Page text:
Then it began! Names were mentioned and one after one, different girls went up on stage until they had a little group. There was a long awkward moment where the Koreans were trying to figure out how to stand and where to have the students stand. My best guess is because they wanted it to look more scenic in pictures. Charlotte was one of the students called up! Each of the girls were then called over again. She would receive a diploma, a small present, and bow to the Koreans before going back in the line.
Pictures were taken.
I didn't want to go in front to take pictures like the other people so I was happy when we received a mail some days after the event with 39 or so pictures. How Korean!
Here we have the girls and their teachers.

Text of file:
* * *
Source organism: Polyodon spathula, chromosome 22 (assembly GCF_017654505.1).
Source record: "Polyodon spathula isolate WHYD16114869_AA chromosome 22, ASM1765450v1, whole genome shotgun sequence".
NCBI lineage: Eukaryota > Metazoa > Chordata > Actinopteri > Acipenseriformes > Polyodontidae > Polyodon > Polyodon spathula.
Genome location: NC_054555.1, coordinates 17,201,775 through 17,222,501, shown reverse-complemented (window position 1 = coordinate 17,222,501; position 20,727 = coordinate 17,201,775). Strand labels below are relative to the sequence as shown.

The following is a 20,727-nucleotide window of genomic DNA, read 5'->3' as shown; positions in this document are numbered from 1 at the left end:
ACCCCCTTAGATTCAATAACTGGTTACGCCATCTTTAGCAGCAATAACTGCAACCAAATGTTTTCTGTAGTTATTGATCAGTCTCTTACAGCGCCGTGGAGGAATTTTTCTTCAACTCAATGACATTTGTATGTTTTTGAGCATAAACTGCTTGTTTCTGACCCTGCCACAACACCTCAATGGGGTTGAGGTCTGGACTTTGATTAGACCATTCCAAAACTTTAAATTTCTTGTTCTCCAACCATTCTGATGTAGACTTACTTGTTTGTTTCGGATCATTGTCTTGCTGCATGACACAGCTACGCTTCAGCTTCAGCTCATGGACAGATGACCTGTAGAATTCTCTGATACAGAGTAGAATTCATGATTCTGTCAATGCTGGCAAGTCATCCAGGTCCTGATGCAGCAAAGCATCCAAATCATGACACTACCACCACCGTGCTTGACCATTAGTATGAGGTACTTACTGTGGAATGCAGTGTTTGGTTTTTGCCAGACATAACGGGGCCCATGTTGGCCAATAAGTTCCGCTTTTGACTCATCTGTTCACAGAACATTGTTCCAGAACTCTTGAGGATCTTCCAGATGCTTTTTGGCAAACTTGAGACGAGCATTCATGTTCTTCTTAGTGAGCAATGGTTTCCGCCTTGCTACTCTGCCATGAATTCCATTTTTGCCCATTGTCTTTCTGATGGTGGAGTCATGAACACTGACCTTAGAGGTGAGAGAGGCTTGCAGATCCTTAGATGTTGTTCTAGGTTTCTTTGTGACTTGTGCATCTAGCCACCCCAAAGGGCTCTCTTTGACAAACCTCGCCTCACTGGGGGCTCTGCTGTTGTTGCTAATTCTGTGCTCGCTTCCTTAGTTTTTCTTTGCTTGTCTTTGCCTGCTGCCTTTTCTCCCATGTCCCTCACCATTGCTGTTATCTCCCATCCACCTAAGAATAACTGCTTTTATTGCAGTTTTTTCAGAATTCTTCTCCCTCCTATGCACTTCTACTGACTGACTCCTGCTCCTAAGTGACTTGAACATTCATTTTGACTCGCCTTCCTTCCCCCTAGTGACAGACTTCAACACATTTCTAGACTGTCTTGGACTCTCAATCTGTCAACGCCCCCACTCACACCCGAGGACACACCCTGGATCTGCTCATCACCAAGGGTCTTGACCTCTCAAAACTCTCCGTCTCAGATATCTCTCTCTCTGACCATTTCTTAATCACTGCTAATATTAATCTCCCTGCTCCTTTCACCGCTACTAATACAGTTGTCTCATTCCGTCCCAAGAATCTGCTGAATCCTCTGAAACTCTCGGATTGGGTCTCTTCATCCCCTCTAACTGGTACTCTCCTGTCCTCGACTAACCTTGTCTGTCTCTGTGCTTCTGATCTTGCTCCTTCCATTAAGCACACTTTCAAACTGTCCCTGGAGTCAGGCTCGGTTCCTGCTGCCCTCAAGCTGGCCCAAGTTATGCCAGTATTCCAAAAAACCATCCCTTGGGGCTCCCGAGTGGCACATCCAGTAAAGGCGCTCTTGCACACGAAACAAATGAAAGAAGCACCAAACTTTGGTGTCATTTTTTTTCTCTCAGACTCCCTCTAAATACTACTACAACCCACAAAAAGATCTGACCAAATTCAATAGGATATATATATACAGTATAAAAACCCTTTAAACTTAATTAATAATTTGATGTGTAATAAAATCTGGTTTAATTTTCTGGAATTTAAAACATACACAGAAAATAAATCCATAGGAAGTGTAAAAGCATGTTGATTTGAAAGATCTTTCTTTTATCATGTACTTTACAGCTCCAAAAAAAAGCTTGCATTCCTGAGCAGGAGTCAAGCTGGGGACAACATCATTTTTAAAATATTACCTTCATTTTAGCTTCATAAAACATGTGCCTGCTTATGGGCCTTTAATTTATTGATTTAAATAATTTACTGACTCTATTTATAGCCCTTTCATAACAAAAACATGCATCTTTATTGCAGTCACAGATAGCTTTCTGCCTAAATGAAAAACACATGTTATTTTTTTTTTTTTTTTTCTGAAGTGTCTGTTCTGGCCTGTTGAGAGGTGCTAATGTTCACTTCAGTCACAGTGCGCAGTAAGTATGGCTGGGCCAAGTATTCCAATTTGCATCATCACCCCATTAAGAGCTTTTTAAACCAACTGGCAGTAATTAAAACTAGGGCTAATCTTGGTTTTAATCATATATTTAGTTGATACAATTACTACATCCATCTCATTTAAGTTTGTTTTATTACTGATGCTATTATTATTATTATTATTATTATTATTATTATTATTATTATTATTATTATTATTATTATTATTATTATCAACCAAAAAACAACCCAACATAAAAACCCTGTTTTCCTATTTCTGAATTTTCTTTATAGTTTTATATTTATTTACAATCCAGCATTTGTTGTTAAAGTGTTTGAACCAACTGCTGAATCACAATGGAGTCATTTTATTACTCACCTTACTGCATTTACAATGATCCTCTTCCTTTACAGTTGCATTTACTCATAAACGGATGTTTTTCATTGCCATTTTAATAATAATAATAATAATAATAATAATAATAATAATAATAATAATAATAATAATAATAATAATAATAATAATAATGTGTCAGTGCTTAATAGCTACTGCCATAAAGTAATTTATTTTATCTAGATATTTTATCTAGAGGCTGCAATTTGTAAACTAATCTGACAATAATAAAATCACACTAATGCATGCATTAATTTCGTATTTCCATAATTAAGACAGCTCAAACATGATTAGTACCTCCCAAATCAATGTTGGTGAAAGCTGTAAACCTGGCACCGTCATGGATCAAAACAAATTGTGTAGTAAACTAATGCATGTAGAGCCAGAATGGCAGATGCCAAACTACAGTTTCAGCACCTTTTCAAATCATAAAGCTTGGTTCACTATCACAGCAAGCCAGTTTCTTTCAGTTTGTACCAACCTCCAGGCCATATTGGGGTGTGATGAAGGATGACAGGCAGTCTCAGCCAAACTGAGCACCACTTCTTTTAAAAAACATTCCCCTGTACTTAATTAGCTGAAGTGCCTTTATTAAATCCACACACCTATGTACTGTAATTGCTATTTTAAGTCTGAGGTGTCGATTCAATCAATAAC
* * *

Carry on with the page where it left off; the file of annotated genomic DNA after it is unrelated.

They did the whole thing again - calling up a group of girls and giving them diplomas and presents - so this time Celine and I thought they would just do a couple of rounds like this until all of us were called up. They didn't. This was the second and last group called up - and their teachers!
After this, they announced the main winners of the contest (the other girls were 'just' the ones who had 'done exceptionally well' as it was stated on the diplomas).
I believe the first girl to be called up was from Turkey. She won 3rd place and was SOOO happy! 
2nd place went to our very own Irina from Bulgaria!
When we talked to her earlier during the day, she told us how she hadn't been to Korea yet (and I believe she was a 3rd or 4th year student) so we were really happy to know that she won this.
The 3 main winners each received a scholarship for their master's degree so I can imagine how this suddenly made her life so much easier money wise.
The 1st price went to a girl from either Slovakia or Slovenia (I really can't remember anymore).
Of course we also took a group picture!
When we thought we were done, one of the Koreans suggested we did the 화이팅 (=fighting) pose!